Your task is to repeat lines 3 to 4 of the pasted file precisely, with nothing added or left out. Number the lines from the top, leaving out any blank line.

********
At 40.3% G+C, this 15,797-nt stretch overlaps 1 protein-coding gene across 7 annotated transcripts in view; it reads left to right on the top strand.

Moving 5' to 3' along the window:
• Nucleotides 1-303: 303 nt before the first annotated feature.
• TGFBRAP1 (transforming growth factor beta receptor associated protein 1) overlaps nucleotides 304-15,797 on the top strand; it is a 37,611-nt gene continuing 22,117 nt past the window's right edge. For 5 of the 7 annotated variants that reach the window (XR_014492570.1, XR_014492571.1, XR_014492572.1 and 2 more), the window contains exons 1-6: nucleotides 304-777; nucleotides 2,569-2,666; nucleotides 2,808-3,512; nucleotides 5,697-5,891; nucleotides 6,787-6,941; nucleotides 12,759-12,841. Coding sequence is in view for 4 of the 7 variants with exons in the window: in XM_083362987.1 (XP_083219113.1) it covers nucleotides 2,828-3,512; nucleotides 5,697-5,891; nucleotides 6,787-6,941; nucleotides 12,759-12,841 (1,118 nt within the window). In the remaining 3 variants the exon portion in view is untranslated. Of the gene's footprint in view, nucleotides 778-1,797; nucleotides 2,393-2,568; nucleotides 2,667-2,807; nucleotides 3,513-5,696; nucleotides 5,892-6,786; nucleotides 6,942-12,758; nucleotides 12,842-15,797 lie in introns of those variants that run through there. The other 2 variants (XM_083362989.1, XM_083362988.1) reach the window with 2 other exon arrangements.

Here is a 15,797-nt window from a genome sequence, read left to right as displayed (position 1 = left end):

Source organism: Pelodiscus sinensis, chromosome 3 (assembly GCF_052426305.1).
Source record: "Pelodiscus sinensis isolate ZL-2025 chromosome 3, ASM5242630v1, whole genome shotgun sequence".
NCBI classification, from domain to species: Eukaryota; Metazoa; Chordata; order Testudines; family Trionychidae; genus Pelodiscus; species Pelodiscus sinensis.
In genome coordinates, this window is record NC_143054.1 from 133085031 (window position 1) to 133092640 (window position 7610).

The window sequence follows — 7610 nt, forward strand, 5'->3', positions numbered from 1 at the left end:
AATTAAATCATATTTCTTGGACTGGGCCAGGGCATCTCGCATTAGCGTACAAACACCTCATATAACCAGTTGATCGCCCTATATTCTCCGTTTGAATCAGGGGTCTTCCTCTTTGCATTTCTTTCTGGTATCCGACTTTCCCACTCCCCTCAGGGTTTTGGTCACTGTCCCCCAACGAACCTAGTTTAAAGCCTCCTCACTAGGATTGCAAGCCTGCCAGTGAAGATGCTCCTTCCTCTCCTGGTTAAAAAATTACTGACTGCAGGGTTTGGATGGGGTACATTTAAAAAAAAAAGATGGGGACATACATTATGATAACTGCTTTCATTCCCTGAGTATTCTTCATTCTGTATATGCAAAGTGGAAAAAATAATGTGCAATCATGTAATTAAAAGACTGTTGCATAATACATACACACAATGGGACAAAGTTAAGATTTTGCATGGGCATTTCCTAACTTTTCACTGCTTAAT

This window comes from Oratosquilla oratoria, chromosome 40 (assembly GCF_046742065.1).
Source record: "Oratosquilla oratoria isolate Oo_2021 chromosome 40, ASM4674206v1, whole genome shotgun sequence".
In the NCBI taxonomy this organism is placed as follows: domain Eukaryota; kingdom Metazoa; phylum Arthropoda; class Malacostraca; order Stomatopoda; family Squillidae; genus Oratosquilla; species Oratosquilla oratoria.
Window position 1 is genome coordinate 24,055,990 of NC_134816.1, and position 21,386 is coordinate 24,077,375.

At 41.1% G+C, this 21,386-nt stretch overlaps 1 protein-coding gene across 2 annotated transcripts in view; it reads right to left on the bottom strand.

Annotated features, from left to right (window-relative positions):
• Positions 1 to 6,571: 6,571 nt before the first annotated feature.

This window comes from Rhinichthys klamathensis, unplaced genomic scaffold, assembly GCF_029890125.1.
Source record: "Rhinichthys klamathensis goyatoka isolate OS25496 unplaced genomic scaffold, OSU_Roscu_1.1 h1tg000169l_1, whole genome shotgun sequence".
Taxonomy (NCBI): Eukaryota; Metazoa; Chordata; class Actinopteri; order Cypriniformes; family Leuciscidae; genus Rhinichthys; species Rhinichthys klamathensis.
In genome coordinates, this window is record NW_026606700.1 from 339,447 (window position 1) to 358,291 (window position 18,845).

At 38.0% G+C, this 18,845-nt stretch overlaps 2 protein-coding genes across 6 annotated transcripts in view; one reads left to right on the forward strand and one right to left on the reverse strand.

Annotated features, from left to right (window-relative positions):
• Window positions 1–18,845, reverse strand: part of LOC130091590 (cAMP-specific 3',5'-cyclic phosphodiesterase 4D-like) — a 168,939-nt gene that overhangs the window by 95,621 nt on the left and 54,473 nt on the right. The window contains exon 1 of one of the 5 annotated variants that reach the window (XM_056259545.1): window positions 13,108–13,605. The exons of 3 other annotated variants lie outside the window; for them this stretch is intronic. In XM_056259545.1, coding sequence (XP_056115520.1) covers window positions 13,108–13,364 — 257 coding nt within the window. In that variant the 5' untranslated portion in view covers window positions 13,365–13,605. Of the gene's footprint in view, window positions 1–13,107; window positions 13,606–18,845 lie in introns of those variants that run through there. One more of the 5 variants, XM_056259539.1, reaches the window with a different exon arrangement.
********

• Nucleotides 1-303: 303 nt before the first annotated feature.
• TGFBRAP1 (transforming growth factor beta receptor associated protein 1) overlaps nucleotides 304-15,797 on the top strand; it is a 37,611-nt gene continuing 22,117 nt past the window's right edge. For 5 of the 7 annotated variants that reach the window (XR_014492570.1, XR_014492571.1, XR_014492572.1 and 2 more), the window contains exons 1-6: nucleotides 304-777; nucleotides 2,569-2,666; nucleotides 2,808-3,512; nucleotides 5,697-5,891; nucleotides 6,787-6,941; nucleotides 12,759-12,841. Coding sequence is in view for 4 of the 7 variants with exons in the window: in XM_083362987.1 (XP_083219113.1) it covers nucleotides 2,828-3,512; nucleotides 5,697-5,891; nucleotides 6,787-6,941; nucleotides 12,759-12,841 (1,118 nt within the window). In the remaining 3 variants the exon portion in view is untranslated. Of the gene's footprint in view, nucleotides 778-1,797; nucleotides 2,393-2,568; nucleotides 2,667-2,807; nucleotides 3,513-5,696; nucleotides 5,892-6,786; nucleotides 6,942-12,758; nucleotides 12,842-15,797 lie in introns of those variants that run through there. The other 2 variants (XM_083362989.1, XM_083362988.1) reach the window with 2 other exon arrangements.